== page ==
By Tiffany C. Ginyard, Special to the Afro

“We are concerned about the constant use of federal funds to support this most notorious expression of segregation. Of all the forms of inequality, injustice in health is the most shocking and the most inhuman because it often results in physical death. I see no alternative to direct action and creative nonviolence to raise the conscience of the nation.”  — Dr. Martin Luther King, Jr.

Cheatham organizes residents to bring Supermarket to Sandtown-Winchester

Marvin “Doc” Cheatham, one of Baltimore’s dedicated civil rights activists and community organizers, is among the one in three city residents who resides in a food desert.

Fortunately he has a car to drive to supermarkets in other parts of the city that offer fresh produce and healthy food options. Additionally, having a car also makes bargain shopping a more realistic goal to meet.  But for so many other residents in the Sandtown-Winchester community, navigating a food desert without reasonable access to transportation and raising families in low-income households, healthy foods are neither an affordable nor an option.

The former chapter president of the Baltimore NAACP, who insists the term “food desert,” a term referring to an area qualified by its residents’ lack of access and sufficient resources to purchase healthy food is too loose a word to describe what residents in the city’s low-income communities are experiencing. He suggests “food apartheid” as a more definitive term.

Dominic Nell aka Farmer Nel (Courtesy Photo)

“It’s no accident that you have a large number of poor people, especially African-American or Hispanic, living in food deserts,” said Cheatham. “Food Apartheid is a relentless social construct that devalues human beings and assumes that people are unworthy of having access to nutritious foods. We have 14 liquor stores in our community. And the City just unfortunately has not made a food market a priority,” said Cheatham. “So, we have our work cut out for us.”

As president of the Matthew A Henson Neighborhood Association, Cheatham is circulating a petition to have the city consider a space in Eastwood that members in the community have identified for a potential grocery store. According to Cheatham, Eastwood is an area the radius of 20 blocks bordered by Fulton and North avenues, Bentalou and Presstman streets, that’s been neglected for at least 30 years.

“Now we only have five more houses to be torn down in the 1500 block of Monroe Street on the odd side which will give us ample space for a food market,” he said. “We’ll see what explanation the city will give us next about holding up the process

Marvin “Doc” Cheatham is still an active member of the Southern Christian Leadership Conference, an organization formed in 1957 to coordinate peaceful protest throughout the south, and for which Dr. Martin Luther King, Jr. served as the first president. 

Be More Green
City Weeds Offers Youth a New Hustle

Dominic Nell sells nickel bags on The Avenue (Pennsylvania). A nickel bag of grass on the streets of Baltimore usually refers to .5 grams of marijuana, which is still an illegal substance. But times have changed, and a nickel bag from Farmer Nell is indeed grass, but 100 percent legit.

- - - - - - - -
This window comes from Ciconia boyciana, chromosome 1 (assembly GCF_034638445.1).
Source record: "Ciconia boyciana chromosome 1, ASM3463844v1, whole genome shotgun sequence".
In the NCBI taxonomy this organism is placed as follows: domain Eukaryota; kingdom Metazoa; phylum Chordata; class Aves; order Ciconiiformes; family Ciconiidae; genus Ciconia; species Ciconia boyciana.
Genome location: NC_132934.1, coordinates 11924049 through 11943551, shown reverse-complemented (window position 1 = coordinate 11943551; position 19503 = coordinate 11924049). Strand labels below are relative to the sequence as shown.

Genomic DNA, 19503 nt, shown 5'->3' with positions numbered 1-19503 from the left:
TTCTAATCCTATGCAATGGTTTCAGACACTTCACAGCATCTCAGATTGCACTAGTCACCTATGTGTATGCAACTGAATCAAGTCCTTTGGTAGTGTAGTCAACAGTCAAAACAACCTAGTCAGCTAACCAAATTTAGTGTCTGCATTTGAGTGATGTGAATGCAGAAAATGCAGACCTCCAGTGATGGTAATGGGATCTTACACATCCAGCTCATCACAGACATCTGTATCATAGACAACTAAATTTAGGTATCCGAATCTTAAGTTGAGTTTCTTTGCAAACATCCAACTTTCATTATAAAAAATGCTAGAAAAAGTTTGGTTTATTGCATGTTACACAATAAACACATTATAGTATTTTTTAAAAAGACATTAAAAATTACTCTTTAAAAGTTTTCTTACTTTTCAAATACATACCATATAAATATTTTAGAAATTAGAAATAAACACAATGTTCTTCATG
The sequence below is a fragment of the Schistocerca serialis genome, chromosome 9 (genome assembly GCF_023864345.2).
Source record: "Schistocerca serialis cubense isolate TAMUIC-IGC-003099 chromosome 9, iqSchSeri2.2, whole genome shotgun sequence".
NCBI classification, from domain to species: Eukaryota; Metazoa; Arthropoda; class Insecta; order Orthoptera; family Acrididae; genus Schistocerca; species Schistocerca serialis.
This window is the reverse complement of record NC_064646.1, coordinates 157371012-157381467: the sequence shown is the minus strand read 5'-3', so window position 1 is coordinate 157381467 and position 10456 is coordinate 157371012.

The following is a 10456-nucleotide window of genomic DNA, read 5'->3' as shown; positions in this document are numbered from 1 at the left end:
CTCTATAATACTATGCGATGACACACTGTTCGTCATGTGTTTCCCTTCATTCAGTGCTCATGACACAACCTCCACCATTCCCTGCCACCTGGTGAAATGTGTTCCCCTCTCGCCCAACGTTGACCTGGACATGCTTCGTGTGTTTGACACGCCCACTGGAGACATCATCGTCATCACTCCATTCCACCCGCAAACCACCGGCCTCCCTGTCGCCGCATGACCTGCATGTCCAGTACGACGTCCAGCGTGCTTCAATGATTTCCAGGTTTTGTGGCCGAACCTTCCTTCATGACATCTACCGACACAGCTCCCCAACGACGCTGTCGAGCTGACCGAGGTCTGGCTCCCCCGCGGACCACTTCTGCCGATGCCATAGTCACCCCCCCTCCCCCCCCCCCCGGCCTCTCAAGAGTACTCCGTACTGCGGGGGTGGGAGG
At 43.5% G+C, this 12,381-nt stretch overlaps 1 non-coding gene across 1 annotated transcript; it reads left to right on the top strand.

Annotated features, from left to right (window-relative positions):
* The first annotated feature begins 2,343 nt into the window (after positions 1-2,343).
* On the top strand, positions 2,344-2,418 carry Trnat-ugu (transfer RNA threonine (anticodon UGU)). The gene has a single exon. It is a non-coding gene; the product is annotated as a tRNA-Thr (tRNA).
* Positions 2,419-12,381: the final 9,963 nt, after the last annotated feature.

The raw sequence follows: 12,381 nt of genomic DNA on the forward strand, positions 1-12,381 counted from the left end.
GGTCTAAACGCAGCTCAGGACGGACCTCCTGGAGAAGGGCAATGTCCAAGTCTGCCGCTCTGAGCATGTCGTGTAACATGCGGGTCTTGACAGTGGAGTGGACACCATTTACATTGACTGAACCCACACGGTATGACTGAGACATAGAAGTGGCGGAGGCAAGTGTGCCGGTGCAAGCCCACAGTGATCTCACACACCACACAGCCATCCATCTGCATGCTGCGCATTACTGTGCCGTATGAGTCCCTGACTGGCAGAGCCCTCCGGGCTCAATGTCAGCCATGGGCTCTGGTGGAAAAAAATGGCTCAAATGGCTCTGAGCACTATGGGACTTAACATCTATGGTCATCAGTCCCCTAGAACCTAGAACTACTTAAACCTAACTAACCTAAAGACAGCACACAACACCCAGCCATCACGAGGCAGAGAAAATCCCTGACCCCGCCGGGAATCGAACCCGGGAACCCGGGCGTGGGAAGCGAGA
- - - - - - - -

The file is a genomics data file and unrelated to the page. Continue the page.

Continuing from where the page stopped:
“This is legal grass. I sell microgreens. I have kale. I have leeks. I have carrots,” said Farmer Nell, an urban farmer and Baltimore native in an interview with The New Cool, a channel for urban men on Youtube. “And the way microgreens grow, they grow in a patch of grass. So I chop them up in sections and sell them to my people for $5. Hence, nickels of grass.”

Dominic Nell aka Farmer Nel (Courtesy Photo)

Farmer Nell learned to grow microgreens while on his day job as a photographer for School of Food, a local business training program for food and beverage entrepreneurs, and sold them on weekends at Farmer’s markets throughout the city, making not merely a handsome profit but making himself an attractive candidate for the 2017 Red Bull Ampaphiko Academy, a global platform for social entrepreneurs looking to create innovative and sustainable change in their communities.

“Now is the time,” Farmer Nell said of his social footprint on the food sovereignty movement in low-income communities of color. “Now is better than never. We’re waiting too long for resources to come falling out of the sky or in the form of an envelope.”

Nell is the owner of City Weeds, an agricultural business established to make healthy food options available in communities impacted by food deserts and to empower youth to dismantle systemic constructs of food apartheid and poverty by learning to cultivate farm-to-table produce to make a living.

“I teach the youth, as well as brothers on the corner that are out here in the game hustling and want an alternative way to being an entrepreneur that is legal. Selling legal green. Pounds of kale, turnip and mustard greens…peppers. It’s different flavors in all styles. So it’s the same hustle, we’re just changing the product. And changing the narrative and ultimately controlling the narrative, in zone seventeen Baltimore.

“This process of growing food, transforms an individual’s process of thinking, and this process of thinking creates space for self empowerment, and ultimately having food sovereignty.